What exactly does being flexible mean? In our view, it means to trust your team members and remain supportive. Obviously, if somebody is slacking off or not putting in effort then it’s important to remind them to get back on track. However, strict punishments, such as public scolding or threats to deduct pay, may only make the situation worse. While some workplaces can survive this type of culture during in-person work, having this mindset towards team members only exacerbates the stress of remote work.
Instead, make sure to approach every accident or less-than-satisfactory work from their point of view. This is a new experience for everybody, and their mistakes may have resulted from miscommunications that were not their fault.
7. When working in virtual teams, use face-to-face calls whenever possible
One way to combat the rampant miscommunication of virtual working is to use face-to-face calls, through software such as Google Hangout, Skype, or Zoom.
While many small conversations and messages can be sent through written communication, many teams who transitioned from on-site companies can benefit from verbal communication. Not only is it reminiscent of pre-coronavirus communication, but the social aspect of video conversations can improve mental health as well.
Additionally, talking to someone allows for greater feedback and collaboration. Written communication rarely allows for the clarification necessary for synergistic projects. The asynchronous nature of emails and Slack threads can cause issues when it comes to brainstorming or troubleshooting with teams. Many meetings are simply more efficient to be run over video call.
However, there are a few caveats when I say “use video call.” First and foremost, it doesn’t just mean “use video calls for team check-in meetings.” It’s a given that routine team meetings will require everyone to hop on a call, as that’s the most synchronous way to approach it.
What I mean is to use video calls for even the small conversations. Small requests about a project or brainstorming sessions about the next steps can be more efficient and fun over video calls. It can sometimes only be two people having a conversation, which is completely the point.
8. Don’t go overboard on the bots
This is something that may be minor at first, and can be very obvious after it becomes a problem. By “bots,” I mean bots in the communication systems you use.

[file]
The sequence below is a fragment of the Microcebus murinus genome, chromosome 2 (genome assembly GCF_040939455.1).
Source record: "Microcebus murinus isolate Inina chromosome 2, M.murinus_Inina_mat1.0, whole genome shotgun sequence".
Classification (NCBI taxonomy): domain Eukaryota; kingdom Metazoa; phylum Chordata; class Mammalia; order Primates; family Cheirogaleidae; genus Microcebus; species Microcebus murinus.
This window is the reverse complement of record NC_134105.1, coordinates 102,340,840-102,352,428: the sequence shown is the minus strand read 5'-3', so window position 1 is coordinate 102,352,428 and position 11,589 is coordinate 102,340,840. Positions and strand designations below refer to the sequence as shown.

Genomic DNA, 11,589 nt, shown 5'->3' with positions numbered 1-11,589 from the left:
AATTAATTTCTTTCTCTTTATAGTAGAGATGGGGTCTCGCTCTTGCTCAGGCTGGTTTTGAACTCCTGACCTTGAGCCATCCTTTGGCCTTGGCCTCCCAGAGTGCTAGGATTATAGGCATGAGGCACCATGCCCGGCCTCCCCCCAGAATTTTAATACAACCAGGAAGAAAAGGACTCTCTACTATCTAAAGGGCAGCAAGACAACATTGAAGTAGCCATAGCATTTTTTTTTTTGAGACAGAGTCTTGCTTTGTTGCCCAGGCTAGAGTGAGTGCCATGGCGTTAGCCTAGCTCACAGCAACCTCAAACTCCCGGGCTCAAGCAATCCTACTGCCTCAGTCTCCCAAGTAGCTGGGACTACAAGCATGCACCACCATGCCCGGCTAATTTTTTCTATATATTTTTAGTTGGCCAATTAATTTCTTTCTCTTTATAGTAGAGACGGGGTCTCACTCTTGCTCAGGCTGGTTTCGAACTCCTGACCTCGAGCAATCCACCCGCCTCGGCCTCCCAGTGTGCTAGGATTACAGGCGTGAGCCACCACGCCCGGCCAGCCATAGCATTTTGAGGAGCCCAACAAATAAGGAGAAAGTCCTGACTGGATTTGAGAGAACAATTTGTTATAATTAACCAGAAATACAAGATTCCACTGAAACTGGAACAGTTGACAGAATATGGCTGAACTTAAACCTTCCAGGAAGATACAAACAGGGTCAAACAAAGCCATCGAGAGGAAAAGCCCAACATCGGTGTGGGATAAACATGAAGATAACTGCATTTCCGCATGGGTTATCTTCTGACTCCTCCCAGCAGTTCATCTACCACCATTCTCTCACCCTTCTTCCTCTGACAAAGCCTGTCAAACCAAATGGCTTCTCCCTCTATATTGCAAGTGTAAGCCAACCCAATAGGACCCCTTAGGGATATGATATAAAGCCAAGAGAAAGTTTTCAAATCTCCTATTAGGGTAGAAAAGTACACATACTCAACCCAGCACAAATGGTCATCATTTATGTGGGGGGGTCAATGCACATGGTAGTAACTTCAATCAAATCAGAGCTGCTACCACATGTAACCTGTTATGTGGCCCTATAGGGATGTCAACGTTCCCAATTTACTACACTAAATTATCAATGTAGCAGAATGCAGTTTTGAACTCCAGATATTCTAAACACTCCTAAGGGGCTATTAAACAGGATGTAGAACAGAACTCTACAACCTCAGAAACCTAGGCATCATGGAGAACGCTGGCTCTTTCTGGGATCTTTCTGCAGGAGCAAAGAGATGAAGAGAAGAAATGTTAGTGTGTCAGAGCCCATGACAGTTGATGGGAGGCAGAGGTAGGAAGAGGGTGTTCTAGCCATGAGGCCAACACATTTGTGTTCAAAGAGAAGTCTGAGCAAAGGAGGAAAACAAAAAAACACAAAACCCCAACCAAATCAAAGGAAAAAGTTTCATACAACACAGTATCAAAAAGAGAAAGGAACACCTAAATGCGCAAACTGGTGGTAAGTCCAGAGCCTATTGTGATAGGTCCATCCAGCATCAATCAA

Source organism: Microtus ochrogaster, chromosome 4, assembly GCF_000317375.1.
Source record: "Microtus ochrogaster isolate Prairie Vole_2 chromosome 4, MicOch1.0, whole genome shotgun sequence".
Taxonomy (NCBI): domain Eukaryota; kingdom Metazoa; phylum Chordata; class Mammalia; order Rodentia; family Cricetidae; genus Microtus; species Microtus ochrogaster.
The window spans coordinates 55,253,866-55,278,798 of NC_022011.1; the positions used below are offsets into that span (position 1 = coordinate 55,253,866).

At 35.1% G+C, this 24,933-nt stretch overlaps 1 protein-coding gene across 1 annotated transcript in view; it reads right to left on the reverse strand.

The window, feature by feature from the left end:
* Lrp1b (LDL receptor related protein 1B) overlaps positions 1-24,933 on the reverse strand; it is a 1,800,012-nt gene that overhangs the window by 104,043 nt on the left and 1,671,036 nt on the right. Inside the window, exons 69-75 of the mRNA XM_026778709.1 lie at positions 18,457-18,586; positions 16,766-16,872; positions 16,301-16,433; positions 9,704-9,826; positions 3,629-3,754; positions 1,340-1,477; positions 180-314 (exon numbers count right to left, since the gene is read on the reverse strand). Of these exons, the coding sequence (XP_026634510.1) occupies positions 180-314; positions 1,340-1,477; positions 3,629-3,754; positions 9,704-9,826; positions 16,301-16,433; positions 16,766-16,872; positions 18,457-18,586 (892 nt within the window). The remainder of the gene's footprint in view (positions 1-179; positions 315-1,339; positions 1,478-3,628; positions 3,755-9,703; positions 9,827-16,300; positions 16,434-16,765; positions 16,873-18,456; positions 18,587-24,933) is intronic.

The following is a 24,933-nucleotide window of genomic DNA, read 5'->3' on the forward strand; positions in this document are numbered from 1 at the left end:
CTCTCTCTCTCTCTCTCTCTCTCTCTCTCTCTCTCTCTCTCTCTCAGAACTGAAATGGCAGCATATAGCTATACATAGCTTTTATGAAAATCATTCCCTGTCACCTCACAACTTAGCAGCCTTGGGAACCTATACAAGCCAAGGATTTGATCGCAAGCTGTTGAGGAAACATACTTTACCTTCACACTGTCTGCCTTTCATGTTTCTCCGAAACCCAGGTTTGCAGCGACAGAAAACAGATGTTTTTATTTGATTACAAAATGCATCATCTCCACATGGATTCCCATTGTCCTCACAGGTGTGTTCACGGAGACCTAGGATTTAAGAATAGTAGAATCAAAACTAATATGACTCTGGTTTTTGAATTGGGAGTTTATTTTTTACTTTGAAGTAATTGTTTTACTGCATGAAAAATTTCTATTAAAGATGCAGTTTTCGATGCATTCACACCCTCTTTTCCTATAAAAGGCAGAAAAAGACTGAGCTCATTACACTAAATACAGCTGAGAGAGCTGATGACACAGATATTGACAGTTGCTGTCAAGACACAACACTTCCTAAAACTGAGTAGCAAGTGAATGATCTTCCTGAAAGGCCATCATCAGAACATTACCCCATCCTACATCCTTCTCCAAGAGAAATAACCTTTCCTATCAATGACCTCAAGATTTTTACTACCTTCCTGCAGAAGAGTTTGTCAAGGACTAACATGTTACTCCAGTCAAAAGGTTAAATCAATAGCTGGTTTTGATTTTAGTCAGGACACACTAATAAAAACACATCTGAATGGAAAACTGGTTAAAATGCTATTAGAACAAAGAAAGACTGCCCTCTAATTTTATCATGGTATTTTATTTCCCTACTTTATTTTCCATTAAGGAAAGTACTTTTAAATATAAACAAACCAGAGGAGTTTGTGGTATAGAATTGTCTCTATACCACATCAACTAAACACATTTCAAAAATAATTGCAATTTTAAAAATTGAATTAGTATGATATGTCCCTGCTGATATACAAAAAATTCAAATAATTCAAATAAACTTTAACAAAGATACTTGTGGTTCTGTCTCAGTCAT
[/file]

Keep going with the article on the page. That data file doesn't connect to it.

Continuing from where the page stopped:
The interesting thing about virtual workspaces and automation is that people tend to believe every new program they add contributes to overall productivity. However, an overabundance of these programs and their bots can lead to spam. Spam, in turn, decreases the overall impact of messages in the workspace.
I’ll use Slack as an example.
Slack is an incredible tool for team communication, especially when working in virtual teams. One of the greatest aspects of Slack is its capacity to integrate many other programs— from a Zoom tool to a Donut bot that introduces people to each other to a Calendar bot that helps set up events.
While each of these tools may be useful in a vacuum, the truth is that the constant messages from these bots can actually be a huge quality of life detriment. It slows communication, as people have to sludge through lines of bot messages to get to a relevant subject.
So, how exactly do you utilize productive automation while simultaneously not overflow the workspace with them?
First and foremost, you need to establish what bots your team absolutely needs.
If your team is outgoing and friendly with each other, it may be time to retire Donut. If your team has been strong in being on time to meetings and passing deadline checks, then a Calendar bot isn’t necessary. In fact, a Calendar bot may cause a sense of exasperation, as team members feel like they’re being hand-held through projects.
When evaluating a program to use in your communication tools, try and see what pain points the programs can solve. Afterwards, only choose the most relevant ones.
9. Do not forget the team aspect of work